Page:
Yes both growth And opportunity. No pain no gain but also learn not to suffer the pain and suffering twice or three times over through mentally rerunning the agony. [emoji23] I think that's why something relatively minor can carry the same agony and pain that a major trauma may have - depending on the persons attachment to the thing that brings the pain. For example someone losing a treasured possession may carry the same pain as maybe losing a person. (Sorry bit extreme but just need to use an example and it will be different for everyone) It's about the attachment we have to said "thing" . I like Barleywines pushpins holding down the butterfly analogy of this. The greater the attachment to the "thing" the greater the hold of the pain and suffering. The tighter the pushpins hold the butterfly in place. By loosening the attachment we loosen the pins and there fore loosen the suffering - hmm maybe?! X
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Quote:
Originally Posted by Barleywine View Post
The idea is that the rational mind holds sway over the vagaries of feeling. The Thoth title of "Sorrow" seems to convey the understanding that the heart doesn't much like to be told by the mind what it can and can't do.
That's how I see this card as well! The sorrow comes from disillusion and the realization of truth. As much as we, especially in the Tarot community, like to talk about having the truth and integrating our shadow sides, it should not be forgotten that this is a very painful process full of grief, guilt and shame. The possibility therein lies in leaving a place where we just limit ourselves and damage our lives.

I also love the depiction of this card in the Deviant Moon Tarot, where a woman touches the blades piercing her heart. It's like she's carefully checking the sharpness of the swords as a first step to realization.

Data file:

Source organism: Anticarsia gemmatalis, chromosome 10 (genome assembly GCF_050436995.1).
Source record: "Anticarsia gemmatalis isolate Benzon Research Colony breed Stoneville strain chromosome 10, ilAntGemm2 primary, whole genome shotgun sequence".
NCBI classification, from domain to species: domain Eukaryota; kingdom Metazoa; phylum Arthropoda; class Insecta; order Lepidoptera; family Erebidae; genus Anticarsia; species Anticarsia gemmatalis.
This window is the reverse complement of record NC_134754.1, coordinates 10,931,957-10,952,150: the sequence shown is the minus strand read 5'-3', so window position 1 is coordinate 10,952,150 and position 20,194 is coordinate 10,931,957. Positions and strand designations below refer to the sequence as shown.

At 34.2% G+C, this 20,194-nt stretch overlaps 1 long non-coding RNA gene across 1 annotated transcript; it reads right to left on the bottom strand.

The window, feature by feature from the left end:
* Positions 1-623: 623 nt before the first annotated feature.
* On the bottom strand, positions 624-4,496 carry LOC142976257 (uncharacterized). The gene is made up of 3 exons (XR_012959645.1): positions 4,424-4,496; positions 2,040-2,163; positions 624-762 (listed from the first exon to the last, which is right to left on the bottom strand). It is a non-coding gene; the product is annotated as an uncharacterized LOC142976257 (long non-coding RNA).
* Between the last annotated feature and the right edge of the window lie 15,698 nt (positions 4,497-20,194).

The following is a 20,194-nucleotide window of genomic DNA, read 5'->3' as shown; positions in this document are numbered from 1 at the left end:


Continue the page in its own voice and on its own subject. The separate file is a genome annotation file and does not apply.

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Personally, I think putting a heart on the RWS 3 of Swords was something of a mistake. The Sola Busca 3 of Swords shows a head being pierced by three swords, which seems more to the point for the suit of Swords. It implies having a severe migraine and an abscessed tooth at the same time, and puts it on a footing similar to the 9 of Swords but more penetrating. For that reason, I usually read the 3 of Swords as mental distress rather than as emotional heartache.
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This is a great thread. Love the insights. This card has been coming up for me a lot lately too. For me it's the truth (swords) causing my heart or someone elses heart pain. So yes in reality it's mental and in the mind. Another factor is there's always a third person involved. Someone using someone to make their partner jealous, someone cheating, still being attached to a past love who has moved on with someone else.

It definitely requires a healing of the mind to conquer that ache in your chest but sometimes it's not your pain to begin with but someone else pulling you into their three-way drama causing three people agony when they all discover the truth.
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The idea of "three people involved" for any of the Three cards is another convention I'm leery of since it seems too prescriptive. I usually think of a two-person relationship as holding three entities: the two individuals and the relationship itself (the "middle ground" and sometimes "battle-ground" between them), which requires a certain type of care-and-feeding to thrive. This is why I created my "Feeding the Elephant" spread, which is based on the premise that a failing relationship is like the invisible elephant in a room: everyone else knows it's there but nobody wants to mention it, so the clueless couple goes right on happily feeding it whatever gave it indigestion in the first place. (Come to think of it, "emotional indigestion" might be a good way to think of the 3 of Swords if we must yield to the "heart" imagery.) I like this concept much better in most cases than the stressful menage a trois scenario.